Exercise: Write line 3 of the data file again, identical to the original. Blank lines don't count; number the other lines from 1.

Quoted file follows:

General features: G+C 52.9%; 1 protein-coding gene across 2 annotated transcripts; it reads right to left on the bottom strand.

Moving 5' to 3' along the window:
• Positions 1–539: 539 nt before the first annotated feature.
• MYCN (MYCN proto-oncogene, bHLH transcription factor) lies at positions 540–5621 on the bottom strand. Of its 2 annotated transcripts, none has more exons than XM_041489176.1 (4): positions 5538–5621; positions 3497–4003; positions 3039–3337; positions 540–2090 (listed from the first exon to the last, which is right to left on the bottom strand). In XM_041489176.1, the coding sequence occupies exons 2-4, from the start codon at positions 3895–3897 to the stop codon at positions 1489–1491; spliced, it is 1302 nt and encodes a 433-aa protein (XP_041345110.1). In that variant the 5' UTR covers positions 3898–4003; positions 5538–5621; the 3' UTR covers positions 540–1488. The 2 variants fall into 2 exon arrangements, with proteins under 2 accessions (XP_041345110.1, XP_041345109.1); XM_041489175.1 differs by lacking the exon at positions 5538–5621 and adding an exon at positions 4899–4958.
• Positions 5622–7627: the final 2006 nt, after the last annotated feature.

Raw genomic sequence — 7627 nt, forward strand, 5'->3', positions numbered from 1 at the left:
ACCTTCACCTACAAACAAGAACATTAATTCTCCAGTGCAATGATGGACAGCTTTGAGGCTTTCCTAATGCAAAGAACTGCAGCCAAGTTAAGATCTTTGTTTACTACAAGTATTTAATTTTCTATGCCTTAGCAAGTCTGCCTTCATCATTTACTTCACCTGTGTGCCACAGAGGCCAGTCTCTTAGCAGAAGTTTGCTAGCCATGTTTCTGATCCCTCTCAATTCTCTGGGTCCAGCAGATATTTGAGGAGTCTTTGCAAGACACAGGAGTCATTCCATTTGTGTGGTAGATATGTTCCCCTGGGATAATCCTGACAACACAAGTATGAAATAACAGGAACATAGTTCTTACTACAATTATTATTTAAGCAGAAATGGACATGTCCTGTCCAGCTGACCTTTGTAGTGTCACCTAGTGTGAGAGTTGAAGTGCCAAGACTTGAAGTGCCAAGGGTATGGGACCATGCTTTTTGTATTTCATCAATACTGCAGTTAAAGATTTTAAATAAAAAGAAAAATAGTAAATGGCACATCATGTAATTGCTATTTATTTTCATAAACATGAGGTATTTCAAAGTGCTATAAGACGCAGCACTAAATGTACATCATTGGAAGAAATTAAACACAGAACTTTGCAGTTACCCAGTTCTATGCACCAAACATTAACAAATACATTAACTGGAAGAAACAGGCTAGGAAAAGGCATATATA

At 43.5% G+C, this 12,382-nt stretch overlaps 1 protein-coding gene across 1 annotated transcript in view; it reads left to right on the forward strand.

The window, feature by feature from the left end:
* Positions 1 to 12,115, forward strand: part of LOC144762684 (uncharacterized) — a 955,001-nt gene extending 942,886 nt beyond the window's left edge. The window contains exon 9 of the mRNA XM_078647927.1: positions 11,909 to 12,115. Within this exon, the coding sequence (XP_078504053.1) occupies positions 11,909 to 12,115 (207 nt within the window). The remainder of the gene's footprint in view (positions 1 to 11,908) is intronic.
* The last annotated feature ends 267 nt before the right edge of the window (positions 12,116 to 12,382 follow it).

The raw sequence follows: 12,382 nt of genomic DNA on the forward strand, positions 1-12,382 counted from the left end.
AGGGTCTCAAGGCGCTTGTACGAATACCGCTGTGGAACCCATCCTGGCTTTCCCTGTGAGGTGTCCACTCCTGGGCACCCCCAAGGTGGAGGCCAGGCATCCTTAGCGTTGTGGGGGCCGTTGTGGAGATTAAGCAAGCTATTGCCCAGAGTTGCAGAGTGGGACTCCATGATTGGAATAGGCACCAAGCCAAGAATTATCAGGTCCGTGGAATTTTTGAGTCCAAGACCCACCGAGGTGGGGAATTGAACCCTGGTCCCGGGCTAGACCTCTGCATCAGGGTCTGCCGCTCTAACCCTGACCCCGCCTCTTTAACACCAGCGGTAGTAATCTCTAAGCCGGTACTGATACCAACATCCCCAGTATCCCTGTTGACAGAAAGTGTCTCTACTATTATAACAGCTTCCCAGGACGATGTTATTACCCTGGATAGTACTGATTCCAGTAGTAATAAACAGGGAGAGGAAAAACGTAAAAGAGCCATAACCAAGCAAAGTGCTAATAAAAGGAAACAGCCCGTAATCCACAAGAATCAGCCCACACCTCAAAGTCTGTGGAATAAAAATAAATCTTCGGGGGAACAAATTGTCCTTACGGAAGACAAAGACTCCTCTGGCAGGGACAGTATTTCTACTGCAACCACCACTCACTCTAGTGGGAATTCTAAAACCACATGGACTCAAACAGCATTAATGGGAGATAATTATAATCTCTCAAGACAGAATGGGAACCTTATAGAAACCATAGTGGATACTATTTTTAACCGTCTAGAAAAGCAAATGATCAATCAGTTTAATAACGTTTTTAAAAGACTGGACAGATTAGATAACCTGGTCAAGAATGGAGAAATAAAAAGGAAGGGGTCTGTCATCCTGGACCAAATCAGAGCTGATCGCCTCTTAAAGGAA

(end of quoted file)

• Positions 1–539: 539 nt before the first annotated feature.